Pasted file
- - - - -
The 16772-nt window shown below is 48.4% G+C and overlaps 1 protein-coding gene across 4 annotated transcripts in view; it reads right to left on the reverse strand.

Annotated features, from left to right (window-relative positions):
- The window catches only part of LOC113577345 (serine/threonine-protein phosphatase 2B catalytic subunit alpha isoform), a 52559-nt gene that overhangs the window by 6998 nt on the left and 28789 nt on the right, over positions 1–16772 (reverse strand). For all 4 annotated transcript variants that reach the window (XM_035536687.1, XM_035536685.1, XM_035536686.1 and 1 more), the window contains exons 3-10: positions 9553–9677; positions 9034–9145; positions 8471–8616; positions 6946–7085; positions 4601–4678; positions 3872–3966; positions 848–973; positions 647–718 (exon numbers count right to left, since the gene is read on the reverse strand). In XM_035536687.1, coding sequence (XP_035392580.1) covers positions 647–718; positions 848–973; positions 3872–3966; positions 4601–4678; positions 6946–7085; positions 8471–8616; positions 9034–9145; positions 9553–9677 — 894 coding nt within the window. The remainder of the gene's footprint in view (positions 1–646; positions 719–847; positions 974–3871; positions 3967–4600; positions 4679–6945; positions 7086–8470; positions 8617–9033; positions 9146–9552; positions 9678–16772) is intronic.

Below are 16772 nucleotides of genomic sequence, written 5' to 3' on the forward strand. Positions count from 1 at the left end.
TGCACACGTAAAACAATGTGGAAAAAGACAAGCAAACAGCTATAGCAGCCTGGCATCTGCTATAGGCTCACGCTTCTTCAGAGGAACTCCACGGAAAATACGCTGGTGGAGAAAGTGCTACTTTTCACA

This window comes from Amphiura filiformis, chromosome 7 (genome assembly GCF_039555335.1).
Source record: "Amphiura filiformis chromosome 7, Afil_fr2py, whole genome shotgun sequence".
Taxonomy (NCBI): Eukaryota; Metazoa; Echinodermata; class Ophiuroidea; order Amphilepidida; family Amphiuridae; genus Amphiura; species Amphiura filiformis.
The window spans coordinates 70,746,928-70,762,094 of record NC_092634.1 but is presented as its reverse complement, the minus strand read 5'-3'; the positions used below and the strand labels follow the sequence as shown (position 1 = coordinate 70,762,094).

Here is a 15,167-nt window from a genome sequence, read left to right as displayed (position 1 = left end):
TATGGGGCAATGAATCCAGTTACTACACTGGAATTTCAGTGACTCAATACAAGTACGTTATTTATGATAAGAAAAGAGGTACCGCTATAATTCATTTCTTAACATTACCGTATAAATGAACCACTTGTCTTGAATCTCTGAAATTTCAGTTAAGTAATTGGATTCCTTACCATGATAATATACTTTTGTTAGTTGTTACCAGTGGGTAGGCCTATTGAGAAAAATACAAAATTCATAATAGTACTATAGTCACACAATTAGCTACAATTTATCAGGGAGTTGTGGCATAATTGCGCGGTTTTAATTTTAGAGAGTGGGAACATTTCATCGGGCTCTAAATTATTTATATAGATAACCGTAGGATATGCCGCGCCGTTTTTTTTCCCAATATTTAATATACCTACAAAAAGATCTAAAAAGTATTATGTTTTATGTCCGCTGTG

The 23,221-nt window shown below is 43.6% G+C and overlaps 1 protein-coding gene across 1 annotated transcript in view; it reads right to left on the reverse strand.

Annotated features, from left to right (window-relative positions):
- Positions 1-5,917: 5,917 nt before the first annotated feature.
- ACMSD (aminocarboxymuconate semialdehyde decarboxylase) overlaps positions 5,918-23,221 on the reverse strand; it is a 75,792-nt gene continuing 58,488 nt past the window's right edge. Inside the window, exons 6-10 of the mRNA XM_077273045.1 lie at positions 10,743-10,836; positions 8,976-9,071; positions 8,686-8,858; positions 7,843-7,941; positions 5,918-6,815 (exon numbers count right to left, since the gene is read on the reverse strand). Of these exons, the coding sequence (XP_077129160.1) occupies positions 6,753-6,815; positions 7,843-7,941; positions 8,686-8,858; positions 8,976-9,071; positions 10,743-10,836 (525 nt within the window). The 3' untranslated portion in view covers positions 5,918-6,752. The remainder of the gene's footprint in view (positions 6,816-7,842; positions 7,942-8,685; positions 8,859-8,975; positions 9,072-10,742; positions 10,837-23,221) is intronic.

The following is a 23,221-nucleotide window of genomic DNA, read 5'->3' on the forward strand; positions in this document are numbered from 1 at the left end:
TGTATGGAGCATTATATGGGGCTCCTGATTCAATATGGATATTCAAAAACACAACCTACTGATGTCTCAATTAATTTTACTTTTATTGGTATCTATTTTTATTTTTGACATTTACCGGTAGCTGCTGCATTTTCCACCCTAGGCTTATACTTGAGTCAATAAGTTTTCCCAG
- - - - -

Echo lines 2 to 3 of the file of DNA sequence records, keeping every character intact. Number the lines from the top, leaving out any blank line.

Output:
Annotated features, from left to right (window-relative positions):
- The window catches only part of LOC113577345 (serine/threonine-protein phosphatase 2B catalytic subunit alpha isoform), a 52559-nt gene that overhangs the window by 6998 nt on the left and 28789 nt on the right, over positions 1–16772 (reverse strand). For all 4 annotated transcript variants that reach the window (XM_035536687.1, XM_035536685.1, XM_035536686.1 and 1 more), the window contains exons 3-10: positions 9553–9677; positions 9034–9145; positions 8471–8616; positions 6946–7085; positions 4601–4678; positions 3872–3966; positions 848–973; positions 647–718 (exon numbers count right to left, since the gene is read on the reverse strand). In XM_035536687.1, coding sequence (XP_035392580.1) covers positions 647–718; positions 848–973; positions 3872–3966; positions 4601–4678; positions 6946–7085; positions 8471–8616; positions 9034–9145; positions 9553–9677 — 894 coding nt within the window. The remainder of the gene's footprint in view (positions 1–646; positions 719–847; positions 974–3871; positions 3967–4600; positions 4679–6945; positions 7086–8470; positions 8617–9033; positions 9146–9552; positions 9678–16772) is intronic.